BA-5 is the fastest spreading subspecies of COVID-19 so far

Published On: July 12, 2022 12:20 PM NPT By: Pabitra Sunar

KATHMANDU, July 12: The coronavirus infection has been on the rise in Nepal for the past two weeks. Out of 3,020 samples tested in the last 24 hours, the virus was confirmed in 168. Of the 3,045 samples tested on Sunday, 121 were confirmed coronavirus positive, 102 were infected on Saturday and 98 were confirmed positive on Friday.

Currently, the total number of active infected people in Nepal is 770. Of them, 749 are in home isolation and 21 in institutional isolation. Twelve people with serious problems are being treated in ICUs and one has been put on a ventilator.

Joint spokesperson for the Ministry of Health and Population, Samir Kumar Adhikari, said that the daily increase in the coronavirus infection is likely to increase. He appealed to all to implement public health standards and to avoid crowds as it could increase the infections further. “The risk has increased, many may be infected,” he said. He said the government has been intensifying the campaign to vaccinate those who have not been vaccinated and those who have not received a booster dose since the beginning of the outbreak of the infection. He said that despite tight testing and surveillance at the border, re-infection of corona from other mediums is spreading rapidly.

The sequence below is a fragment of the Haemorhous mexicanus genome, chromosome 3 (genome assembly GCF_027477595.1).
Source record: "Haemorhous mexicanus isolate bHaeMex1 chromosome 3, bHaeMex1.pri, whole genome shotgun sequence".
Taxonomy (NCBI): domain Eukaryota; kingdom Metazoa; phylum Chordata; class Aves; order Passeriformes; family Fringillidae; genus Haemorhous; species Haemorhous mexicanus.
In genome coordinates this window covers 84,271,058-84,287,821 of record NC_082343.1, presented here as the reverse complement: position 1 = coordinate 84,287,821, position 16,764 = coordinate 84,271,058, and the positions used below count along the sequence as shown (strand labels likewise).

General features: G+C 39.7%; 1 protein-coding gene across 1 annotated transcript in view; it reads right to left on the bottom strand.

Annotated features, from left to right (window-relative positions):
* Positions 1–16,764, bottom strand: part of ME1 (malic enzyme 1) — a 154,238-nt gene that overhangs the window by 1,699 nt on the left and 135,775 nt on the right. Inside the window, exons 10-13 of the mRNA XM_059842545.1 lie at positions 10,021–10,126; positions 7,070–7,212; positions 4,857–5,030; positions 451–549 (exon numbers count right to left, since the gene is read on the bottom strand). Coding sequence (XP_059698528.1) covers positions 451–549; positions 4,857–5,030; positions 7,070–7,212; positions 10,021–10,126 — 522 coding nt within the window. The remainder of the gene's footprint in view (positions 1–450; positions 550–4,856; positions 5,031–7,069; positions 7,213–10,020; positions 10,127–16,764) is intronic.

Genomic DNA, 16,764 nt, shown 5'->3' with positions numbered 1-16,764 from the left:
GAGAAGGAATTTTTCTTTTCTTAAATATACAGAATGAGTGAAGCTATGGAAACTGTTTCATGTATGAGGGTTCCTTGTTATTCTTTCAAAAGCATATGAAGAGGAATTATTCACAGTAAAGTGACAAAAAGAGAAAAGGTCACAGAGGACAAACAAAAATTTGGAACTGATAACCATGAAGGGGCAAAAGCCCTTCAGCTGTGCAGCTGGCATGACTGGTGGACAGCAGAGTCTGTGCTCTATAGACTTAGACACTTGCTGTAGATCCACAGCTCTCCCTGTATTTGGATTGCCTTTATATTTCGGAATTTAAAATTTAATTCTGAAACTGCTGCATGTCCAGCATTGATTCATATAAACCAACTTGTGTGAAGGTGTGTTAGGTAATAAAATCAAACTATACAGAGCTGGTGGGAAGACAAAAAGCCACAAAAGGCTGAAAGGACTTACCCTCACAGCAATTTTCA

It has been confirmed that the sub-species of Omicron species spreading in Nepal is BA-5. Gene sequencing by the National Public Health Laboratory and Dhulikhel Hospital has confirmed this. During the gene sequencing of 30 samples collected by the laboratory from the same province, BA-5 was tested in two samples and in one sample in Dhulikhel. BA-5 has come to Nepal as it has been certified in Gene Sequencing, said Dr Rajesh Kumar Gupta, Information Officer, National Public Health Laboratory.

As it has been confirmed by gene sequencing and is now spreading rapidly, BA-5 is now spreading in Nepal, said Dr Sher Bahadur Pun, coordinator of the research department of Sukraraj Tropical and Communicable Diseases Hospital. This subspecies has been identified by medical scientists at the policy-making level as the fastest-spreading subspecies so far. According to Dr Pun, even though it has spread rapidly, it has not been found to have the kind of impact like the delta and other species seen earlier.


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